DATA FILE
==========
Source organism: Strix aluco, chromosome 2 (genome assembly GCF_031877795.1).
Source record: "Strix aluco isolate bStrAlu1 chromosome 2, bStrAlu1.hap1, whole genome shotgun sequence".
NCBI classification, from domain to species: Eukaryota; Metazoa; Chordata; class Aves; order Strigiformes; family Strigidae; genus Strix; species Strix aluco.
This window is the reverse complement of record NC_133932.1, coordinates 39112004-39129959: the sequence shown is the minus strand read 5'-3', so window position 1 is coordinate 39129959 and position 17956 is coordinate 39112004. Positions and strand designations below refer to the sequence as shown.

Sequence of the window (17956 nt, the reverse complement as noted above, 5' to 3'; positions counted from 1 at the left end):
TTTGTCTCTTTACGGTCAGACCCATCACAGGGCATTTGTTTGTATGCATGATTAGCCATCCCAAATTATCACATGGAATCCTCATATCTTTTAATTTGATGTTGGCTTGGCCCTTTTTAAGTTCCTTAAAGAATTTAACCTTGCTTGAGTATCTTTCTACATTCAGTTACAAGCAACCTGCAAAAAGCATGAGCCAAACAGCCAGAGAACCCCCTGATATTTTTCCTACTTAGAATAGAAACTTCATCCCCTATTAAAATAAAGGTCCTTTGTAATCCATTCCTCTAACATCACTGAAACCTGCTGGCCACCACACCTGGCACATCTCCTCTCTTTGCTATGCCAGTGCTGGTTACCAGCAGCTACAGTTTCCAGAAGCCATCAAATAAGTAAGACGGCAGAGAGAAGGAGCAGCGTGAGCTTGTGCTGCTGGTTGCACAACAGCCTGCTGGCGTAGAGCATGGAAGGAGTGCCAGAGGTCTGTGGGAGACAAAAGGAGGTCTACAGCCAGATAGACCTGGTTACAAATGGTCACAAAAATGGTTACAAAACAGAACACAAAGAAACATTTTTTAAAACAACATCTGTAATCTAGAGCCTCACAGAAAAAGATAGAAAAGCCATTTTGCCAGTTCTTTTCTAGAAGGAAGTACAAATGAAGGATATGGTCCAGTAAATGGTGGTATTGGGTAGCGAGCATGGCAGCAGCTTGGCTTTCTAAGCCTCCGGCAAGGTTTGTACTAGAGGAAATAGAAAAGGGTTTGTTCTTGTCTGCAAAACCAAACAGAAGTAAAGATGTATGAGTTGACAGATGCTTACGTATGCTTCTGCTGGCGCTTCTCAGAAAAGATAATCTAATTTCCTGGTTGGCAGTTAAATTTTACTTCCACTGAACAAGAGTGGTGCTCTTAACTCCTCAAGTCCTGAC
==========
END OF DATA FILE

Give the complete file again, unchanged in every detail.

Source organism: Strix aluco, chromosome 2 (genome assembly GCF_031877795.1).
Source record: "Strix aluco isolate bStrAlu1 chromosome 2, bStrAlu1.hap1, whole genome shotgun sequence".
NCBI classification, from domain to species: Eukaryota; Metazoa; Chordata; class Aves; order Strigiformes; family Strigidae; genus Strix; species Strix aluco.
This window is the reverse complement of record NC_133932.1, coordinates 39112004-39129959: the sequence shown is the minus strand read 5'-3', so window position 1 is coordinate 39129959 and position 17956 is coordinate 39112004. Positions and strand designations below refer to the sequence as shown.

Sequence of the window (17956 nt, the reverse complement as noted above, 5' to 3'; positions counted from 1 at the left end):
TTTGTCTCTTTACGGTCAGACCCATCACAGGGCATTTGTTTGTATGCATGATTAGCCATCCCAAATTATCACATGGAATCCTCATATCTTTTAATTTGATGTTGGCTTGGCCCTTTTTAAGTTCCTTAAAGAATTTAACCTTGCTTGAGTATCTTTCTACATTCAGTTACAAGCAACCTGCAAAAAGCATGAGCCAAACAGCCAGAGAACCCCCTGATATTTTTCCTACTTAGAATAGAAACTTCATCCCCTATTAAAATAAAGGTCCTTTGTAATCCATTCCTCTAACATCACTGAAACCTGCTGGCCACCACACCTGGCACATCTCCTCTCTTTGCTATGCCAGTGCTGGTTACCAGCAGCTACAGTTTCCAGAAGCCATCAAATAAGTAAGACGGCAGAGAGAAGGAGCAGCGTGAGCTTGTGCTGCTGGTTGCACAACAGCCTGCTGGCGTAGAGCATGGAAGGAGTGCCAGAGGTCTGTGGGAGACAAAAGGAGGTCTACAGCCAGATAGACCTGGTTACAAATGGTCACAAAAATGGTTACAAAACAGAACACAAAGAAACATTTTTTAAAACAACATCTGTAATCTAGAGCCTCACAGAAAAAGATAGAAAAGCCATTTTGCCAGTTCTTTTCTAGAAGGAAGTACAAATGAAGGATATGGTCCAGTAAATGGTGGTATTGGGTAGCGAGCATGGCAGCAGCTTGGCTTTCTAAGCCTCCGGCAAGGTTTGTACTAGAGGAAATAGAAAAGGGTTTGTTCTTGTCTGCAAAACCAAACAGAAGTAAAGATGTATGAGTTGACAGATGCTTACGTATGCTTCTGCTGGCGCTTCTCAGAAAAGATAATCTAATTTCCTGGTTGGCAGTTAAATTTTACTTCCACTGAACAAGAGTGGTGCTCTTAACTCCTCAAGTCCTGAC